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Financial Planning Insights from Bob Dockendorff JD, LL.M



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Robinhood: A Better Looking Casino

I keep hearing advertisements for Robinhood, a new discount online broker. Robinhood's big pitch is that they offer zero commission trades and a sleek interface.

That's great, but you don't go broke in the stock market because of high trading commissions or an ugly website. 

Robinhood also offers "education" with great topics like "What is an IPO?" and "What are Treasury Bills?". Again, it's hard to believe that learning extremely basic information will prevent against the perils of the open market.

Stock catastrophes never play out like that. They’re way more like this:

“My barber’s brother works a pharmaceutical company that’s deep into trials and about to go crazy. The stock is trading at $1.33/share. It could easily be worth $10 in a year. I’m getting in.”

Or this:

“Did you see the price of [famous company on a huge landslide]—it’s at $35/share? That thing was worth $200 three years ago. I’m getting in.” 

We all know how these play out. Years of savings…gone. This is the reality of online trading accounts. 

Luckily, Robinhood is here to solve that….really? 

More of the same… 

Robinhood is just a sleeker, cheaper, more efficient version of the same online platforms that have been available for years. These platforms entice inexperienced investors to open accounts, fund them, and begin trading stocks, options (yikes!), or crypto without any sort of investment plan, strategy, or goal.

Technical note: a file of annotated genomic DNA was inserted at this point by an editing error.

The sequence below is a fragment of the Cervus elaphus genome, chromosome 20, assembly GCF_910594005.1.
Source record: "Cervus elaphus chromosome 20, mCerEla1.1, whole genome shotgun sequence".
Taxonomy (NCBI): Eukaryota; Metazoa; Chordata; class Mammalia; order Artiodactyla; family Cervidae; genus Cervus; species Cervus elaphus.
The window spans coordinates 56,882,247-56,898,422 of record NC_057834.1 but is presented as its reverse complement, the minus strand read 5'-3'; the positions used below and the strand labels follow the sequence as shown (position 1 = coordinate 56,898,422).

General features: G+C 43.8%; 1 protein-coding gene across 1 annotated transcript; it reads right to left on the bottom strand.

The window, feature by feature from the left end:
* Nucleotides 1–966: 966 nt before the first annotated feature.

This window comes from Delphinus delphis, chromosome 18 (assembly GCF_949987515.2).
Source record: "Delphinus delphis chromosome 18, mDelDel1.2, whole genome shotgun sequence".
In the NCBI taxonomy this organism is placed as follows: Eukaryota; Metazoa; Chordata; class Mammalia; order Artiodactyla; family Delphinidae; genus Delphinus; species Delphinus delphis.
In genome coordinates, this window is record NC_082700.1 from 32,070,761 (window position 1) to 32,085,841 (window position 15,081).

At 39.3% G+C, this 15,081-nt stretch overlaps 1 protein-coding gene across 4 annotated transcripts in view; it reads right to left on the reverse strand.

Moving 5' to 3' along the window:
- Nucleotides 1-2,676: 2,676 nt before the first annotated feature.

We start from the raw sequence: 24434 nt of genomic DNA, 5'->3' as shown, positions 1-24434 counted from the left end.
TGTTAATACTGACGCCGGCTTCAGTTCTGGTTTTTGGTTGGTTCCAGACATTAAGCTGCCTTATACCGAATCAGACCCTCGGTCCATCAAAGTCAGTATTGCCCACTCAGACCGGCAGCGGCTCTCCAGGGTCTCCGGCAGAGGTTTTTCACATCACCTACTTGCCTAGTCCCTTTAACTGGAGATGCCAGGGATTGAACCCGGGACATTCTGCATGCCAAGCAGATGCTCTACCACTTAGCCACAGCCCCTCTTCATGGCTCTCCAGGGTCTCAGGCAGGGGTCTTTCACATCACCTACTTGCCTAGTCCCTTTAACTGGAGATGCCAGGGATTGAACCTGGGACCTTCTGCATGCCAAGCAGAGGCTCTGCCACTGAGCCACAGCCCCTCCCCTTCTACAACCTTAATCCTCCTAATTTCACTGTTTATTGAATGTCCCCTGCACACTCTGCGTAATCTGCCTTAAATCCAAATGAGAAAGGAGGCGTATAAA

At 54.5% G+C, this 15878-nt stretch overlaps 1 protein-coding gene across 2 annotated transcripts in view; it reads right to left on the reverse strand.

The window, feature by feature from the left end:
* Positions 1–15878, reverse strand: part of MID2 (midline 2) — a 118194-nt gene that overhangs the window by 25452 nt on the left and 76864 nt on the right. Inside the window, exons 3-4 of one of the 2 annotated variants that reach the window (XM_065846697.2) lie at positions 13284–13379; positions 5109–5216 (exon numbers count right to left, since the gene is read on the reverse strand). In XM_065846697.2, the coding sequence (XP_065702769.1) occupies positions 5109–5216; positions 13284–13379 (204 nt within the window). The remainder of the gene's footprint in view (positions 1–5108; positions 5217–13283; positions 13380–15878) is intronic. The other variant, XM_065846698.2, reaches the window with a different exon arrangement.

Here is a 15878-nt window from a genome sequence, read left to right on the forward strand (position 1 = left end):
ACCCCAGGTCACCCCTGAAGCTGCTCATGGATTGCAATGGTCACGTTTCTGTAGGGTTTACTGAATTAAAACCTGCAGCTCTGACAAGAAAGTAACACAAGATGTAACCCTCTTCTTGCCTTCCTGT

This is not investing, it’s speculating, and Robinhood wants you to do more of it. 

You may even get lucky a few times and make some money. Unfortunately, that’s sort of like winning during your first trip to Vegas. You may be even more confident on the second round of bets, you bet bigger, and lose more.    

Robinhood is simply an online casino marketed to the masses. 

Sure, there will be a some experienced investors, and a few other lucky investors, that benefit from Robinhood's offering. 

But most people will open an account and begin buying and selling with emotion—a surefire way to lose money. 

Why the hate? 

First, it's absurd that services like this can be mass marketed to just about any adult with a pulse, a computer, and some money in the banking system. Considering the barriers in place for legitimate financial advice professionals to tout their own services, or the laws against investing in certain private offerings unless the investor already has $1,000,000 (accredited investor standard). Why is it ok for Robinhood to target young professionals to invest in things like crypto? You can't skydive without taking a safety course. Robinhood is pushing people out of planes without parachutes. 

Second, the advertisements are offensive to anyone with critical thinking skills. The ability to buy and sell stocks does not make someone an investor or trader anymore than buying a race car makes them a race car driver. "Now you can play the market..."...all the way to insolvency. 

Third, Robinhood encourages the very investment behavior that behavioral economists have named as the single most detrimental investment mistake—making decisions based on greed. It's destructive, expensive, and should have no place in the mind of smart, young professionals with legitimate ambition and goals. A bad experience in speculating with Robinhood could cost someone years of honest investment participation.